Hurricanes and tthe Spirit’s Power


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When Irene blew through on Sunday at 4 am the house appliances suddenly went dead still.  As I awakened the  only sound was the wind whipping the trees and the rain lashing the windows. Power was gone. Who thinks of the joy of flipping a light switch? Who remembers the pleasure of running water?  Our power was restored in 8 hours. Some of my friends are told they will wait 8 days for their electricity to be restored. Our lives demand the continuity of those copper strands that carry the juice to our pumps, refrigerators, stoves, and computers.
A man in the Bible lost power, too. For twenty years, he walked in the power of the Spirit, leading the people of the Lord, doing mighty exploits. Over time, he started to take the power for granted, assuming it would always be there. Increasingly, he walked in selfishness, abusing the call of God and the vows taken for him. Samson laid his head in the lap of a gorgeous pagan woman; captivated by her shining black hair, her dark brown eyes. He knew he should be back in Israel, but the women there just did not seem to share the beauty of the Philistine women. Delilah’s hands caressed Samson’s long hair, the sign of his Nazarite vows that set him in a unique group of men belonging exclusively to the LORD. “Why won’t you tell me the source of your power?” she whined. Finally, he gave in, shared the story of his vows. As he slept she cut off his hair. The next few verses are arresting! “And she said, The Philistines be upon thee, Samson. And he awoke out of his sleep, and said, I will go out as at other times before, and shake myself. And he wist not that the LORD was departed from him. But the Philistines took him, and put out his eyes, and brought him down to Gaza, and bound him with fetters of brass; and he did grind in the prison house.” (Judges 16:20-21, KJV)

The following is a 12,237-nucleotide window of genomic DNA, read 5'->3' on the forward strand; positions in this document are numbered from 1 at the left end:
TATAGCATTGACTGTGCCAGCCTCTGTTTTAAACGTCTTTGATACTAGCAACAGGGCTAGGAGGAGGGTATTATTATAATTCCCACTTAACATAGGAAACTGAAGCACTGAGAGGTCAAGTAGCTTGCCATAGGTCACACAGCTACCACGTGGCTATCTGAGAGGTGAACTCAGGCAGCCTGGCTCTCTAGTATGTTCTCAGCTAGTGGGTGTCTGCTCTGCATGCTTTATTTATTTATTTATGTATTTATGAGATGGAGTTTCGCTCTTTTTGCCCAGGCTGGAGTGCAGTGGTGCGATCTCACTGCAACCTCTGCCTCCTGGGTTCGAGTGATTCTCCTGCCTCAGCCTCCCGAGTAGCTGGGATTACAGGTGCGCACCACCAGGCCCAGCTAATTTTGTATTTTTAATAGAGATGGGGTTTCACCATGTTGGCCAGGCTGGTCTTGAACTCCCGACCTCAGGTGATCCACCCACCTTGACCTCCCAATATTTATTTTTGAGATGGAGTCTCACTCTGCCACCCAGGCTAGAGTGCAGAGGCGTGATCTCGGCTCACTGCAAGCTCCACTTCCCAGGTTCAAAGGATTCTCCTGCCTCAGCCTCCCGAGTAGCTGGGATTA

And he wist not that the LORD was departed.”  He didn’t know that God had said enough, shut off the power of the Spirit, and withdrew His anointing.
Disciple, are you taking the Spirit’s Presence and power seriously?  Have you lived so long in the blessing of the Lord, with the assurance of life, with the ability to pray, that you have become completely unaware of the Spirit who empowers you?  Have you grown casual about obedience, lax in prayer, and lazy about the disciplines of the Spirit that allow renewal of your strength?  You could one day wake up to silence, alone, drifting beyond the fellowship of the Spirit. As evil approaches you will only then realize that God’s Presence is gone and feel the terror of the ‘fetters of brass’ slapped on your soul as the Devil puts you to work in his terrible prison.